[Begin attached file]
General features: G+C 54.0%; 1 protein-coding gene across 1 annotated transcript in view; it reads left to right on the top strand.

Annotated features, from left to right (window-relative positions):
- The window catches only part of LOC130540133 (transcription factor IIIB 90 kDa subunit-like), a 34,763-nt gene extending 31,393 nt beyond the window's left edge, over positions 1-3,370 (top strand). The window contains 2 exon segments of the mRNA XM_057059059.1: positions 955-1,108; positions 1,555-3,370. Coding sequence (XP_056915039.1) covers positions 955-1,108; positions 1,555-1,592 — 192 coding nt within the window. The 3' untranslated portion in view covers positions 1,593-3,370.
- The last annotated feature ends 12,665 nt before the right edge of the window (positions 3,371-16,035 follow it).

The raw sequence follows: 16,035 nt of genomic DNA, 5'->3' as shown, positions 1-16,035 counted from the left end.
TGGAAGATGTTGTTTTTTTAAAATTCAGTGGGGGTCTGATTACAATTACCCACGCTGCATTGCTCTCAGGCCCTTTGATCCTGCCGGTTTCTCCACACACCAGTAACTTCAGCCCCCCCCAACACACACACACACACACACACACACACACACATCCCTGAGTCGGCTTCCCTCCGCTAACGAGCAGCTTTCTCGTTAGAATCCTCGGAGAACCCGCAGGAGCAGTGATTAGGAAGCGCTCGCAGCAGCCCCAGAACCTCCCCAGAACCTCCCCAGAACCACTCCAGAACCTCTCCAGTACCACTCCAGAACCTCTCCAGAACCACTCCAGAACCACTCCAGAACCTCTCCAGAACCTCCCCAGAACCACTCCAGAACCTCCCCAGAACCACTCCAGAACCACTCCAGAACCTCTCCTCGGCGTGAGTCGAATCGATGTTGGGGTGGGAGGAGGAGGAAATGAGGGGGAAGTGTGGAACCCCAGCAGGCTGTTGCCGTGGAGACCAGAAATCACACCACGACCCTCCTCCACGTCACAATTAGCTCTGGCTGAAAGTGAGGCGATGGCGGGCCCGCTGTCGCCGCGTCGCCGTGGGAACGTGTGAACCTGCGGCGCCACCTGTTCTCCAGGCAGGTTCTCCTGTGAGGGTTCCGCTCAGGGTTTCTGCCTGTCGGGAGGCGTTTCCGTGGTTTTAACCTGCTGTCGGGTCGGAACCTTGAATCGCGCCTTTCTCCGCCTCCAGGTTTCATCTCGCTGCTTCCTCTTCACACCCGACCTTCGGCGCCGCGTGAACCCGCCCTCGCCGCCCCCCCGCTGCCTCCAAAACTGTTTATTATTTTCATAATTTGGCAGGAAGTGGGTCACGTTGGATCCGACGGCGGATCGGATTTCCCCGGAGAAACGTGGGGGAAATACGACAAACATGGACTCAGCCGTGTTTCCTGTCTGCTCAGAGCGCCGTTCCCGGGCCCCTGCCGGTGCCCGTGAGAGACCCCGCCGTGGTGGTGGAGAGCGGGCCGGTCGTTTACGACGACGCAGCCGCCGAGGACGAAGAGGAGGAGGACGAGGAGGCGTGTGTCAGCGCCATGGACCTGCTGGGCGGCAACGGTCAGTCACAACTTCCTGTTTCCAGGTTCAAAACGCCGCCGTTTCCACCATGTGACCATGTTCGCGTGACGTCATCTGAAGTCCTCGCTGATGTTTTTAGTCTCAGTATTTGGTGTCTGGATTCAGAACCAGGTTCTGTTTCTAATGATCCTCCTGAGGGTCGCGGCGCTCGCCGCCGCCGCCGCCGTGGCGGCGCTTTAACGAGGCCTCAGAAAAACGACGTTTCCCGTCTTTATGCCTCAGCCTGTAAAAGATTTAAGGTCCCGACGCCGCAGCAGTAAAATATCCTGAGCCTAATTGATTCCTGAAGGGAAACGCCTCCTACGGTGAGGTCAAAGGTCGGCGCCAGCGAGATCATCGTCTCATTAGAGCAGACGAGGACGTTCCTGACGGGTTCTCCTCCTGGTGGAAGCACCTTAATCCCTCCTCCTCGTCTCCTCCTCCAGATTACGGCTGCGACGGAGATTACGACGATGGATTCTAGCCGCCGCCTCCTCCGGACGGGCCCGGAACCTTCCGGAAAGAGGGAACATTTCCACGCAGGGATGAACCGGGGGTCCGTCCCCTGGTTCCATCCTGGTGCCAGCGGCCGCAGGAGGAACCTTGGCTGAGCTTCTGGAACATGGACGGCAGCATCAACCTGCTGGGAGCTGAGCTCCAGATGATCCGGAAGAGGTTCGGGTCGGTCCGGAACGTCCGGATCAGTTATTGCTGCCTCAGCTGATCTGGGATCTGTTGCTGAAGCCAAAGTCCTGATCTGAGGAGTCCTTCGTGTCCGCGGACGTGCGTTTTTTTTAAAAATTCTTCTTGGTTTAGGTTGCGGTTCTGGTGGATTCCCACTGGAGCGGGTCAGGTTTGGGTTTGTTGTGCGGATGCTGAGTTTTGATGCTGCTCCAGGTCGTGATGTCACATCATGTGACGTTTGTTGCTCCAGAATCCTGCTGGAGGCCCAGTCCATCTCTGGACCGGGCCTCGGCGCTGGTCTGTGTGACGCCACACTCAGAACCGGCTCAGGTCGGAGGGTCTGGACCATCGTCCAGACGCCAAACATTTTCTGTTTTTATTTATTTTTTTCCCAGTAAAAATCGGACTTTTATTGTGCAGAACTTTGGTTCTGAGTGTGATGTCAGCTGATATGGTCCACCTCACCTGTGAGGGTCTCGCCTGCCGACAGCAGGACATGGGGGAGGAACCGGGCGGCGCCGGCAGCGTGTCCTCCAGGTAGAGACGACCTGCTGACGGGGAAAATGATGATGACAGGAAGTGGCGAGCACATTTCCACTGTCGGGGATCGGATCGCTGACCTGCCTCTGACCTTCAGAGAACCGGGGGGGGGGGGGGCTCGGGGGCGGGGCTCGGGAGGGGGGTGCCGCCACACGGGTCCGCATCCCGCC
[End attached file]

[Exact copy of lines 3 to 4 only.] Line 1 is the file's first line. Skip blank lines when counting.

- The window catches only part of LOC130540133 (transcription factor IIIB 90 kDa subunit-like), a 34,763-nt gene extending 31,393 nt beyond the window's left edge, over positions 1-3,370 (top strand). The window contains 2 exon segments of the mRNA XM_057059059.1: positions 955-1,108; positions 1,555-3,370. Coding sequence (XP_056915039.1) covers positions 955-1,108; positions 1,555-1,592 — 192 coding nt within the window. The 3' untranslated portion in view covers positions 1,593-3,370.
- The last annotated feature ends 12,665 nt before the right edge of the window (positions 3,371-16,035 follow it).